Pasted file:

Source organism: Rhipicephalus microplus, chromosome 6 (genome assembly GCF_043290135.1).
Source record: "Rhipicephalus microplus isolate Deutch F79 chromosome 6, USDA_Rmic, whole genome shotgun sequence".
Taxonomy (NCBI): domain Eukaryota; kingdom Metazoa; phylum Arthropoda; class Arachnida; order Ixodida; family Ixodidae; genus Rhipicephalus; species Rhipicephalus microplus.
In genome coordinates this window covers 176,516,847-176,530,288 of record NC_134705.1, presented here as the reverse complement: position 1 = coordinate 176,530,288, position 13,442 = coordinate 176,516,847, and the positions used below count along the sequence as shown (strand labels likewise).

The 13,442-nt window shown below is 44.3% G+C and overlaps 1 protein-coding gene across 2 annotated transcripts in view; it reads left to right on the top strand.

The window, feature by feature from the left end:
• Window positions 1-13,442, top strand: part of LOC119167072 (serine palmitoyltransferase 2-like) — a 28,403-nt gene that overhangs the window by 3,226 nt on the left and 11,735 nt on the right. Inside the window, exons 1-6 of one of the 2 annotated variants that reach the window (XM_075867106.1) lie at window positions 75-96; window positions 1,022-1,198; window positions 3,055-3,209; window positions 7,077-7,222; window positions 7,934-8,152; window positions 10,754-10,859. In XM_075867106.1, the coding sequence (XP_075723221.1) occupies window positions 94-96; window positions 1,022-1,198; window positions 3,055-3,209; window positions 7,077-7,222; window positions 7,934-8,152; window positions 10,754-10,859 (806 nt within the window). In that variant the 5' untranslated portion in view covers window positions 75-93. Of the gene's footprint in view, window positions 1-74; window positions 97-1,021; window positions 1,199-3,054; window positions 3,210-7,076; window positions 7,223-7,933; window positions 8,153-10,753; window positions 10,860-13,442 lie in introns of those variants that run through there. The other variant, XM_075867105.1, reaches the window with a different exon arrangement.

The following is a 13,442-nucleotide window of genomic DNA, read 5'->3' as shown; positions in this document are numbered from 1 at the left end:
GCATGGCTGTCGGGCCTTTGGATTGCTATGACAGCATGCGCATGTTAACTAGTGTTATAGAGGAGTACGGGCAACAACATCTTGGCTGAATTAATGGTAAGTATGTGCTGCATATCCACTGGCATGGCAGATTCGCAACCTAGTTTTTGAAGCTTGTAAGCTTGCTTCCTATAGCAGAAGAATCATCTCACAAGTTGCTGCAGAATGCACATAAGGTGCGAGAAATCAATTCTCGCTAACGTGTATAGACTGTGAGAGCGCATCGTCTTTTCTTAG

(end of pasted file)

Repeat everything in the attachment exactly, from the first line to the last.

Source organism: Rhipicephalus microplus, chromosome 6 (genome assembly GCF_043290135.1).
Source record: "Rhipicephalus microplus isolate Deutch F79 chromosome 6, USDA_Rmic, whole genome shotgun sequence".
Taxonomy (NCBI): domain Eukaryota; kingdom Metazoa; phylum Arthropoda; class Arachnida; order Ixodida; family Ixodidae; genus Rhipicephalus; species Rhipicephalus microplus.
In genome coordinates this window covers 176,516,847-176,530,288 of record NC_134705.1, presented here as the reverse complement: position 1 = coordinate 176,530,288, position 13,442 = coordinate 176,516,847, and the positions used below count along the sequence as shown (strand labels likewise).

The 13,442-nt window shown below is 44.3% G+C and overlaps 1 protein-coding gene across 2 annotated transcripts in view; it reads left to right on the top strand.

The window, feature by feature from the left end:
• Window positions 1-13,442, top strand: part of LOC119167072 (serine palmitoyltransferase 2-like) — a 28,403-nt gene that overhangs the window by 3,226 nt on the left and 11,735 nt on the right. Inside the window, exons 1-6 of one of the 2 annotated variants that reach the window (XM_075867106.1) lie at window positions 75-96; window positions 1,022-1,198; window positions 3,055-3,209; window positions 7,077-7,222; window positions 7,934-8,152; window positions 10,754-10,859. In XM_075867106.1, the coding sequence (XP_075723221.1) occupies window positions 94-96; window positions 1,022-1,198; window positions 3,055-3,209; window positions 7,077-7,222; window positions 7,934-8,152; window positions 10,754-10,859 (806 nt within the window). In that variant the 5' untranslated portion in view covers window positions 75-93. Of the gene's footprint in view, window positions 1-74; window positions 97-1,021; window positions 1,199-3,054; window positions 3,210-7,076; window positions 7,223-7,933; window positions 8,153-10,753; window positions 10,860-13,442 lie in introns of those variants that run through there. The other variant, XM_075867105.1, reaches the window with a different exon arrangement.

The following is a 13,442-nucleotide window of genomic DNA, read 5'->3' as shown; positions in this document are numbered from 1 at the left end:
GCATGGCTGTCGGGCCTTTGGATTGCTATGACAGCATGCGCATGTTAACTAGTGTTATAGAGGAGTACGGGCAACAACATCTTGGCTGAATTAATGGTAAGTATGTGCTGCATATCCACTGGCATGGCAGATTCGCAACCTAGTTTTTGAAGCTTGTAAGCTTGCTTCCTATAGCAGAAGAATCATCTCACAAGTTGCTGCAGAATGCACATAAGGTGCGAGAAATCAATTCTCGCTAACGTGTATAGACTGTGAGAGCGCATCGTCTTTTCTTAG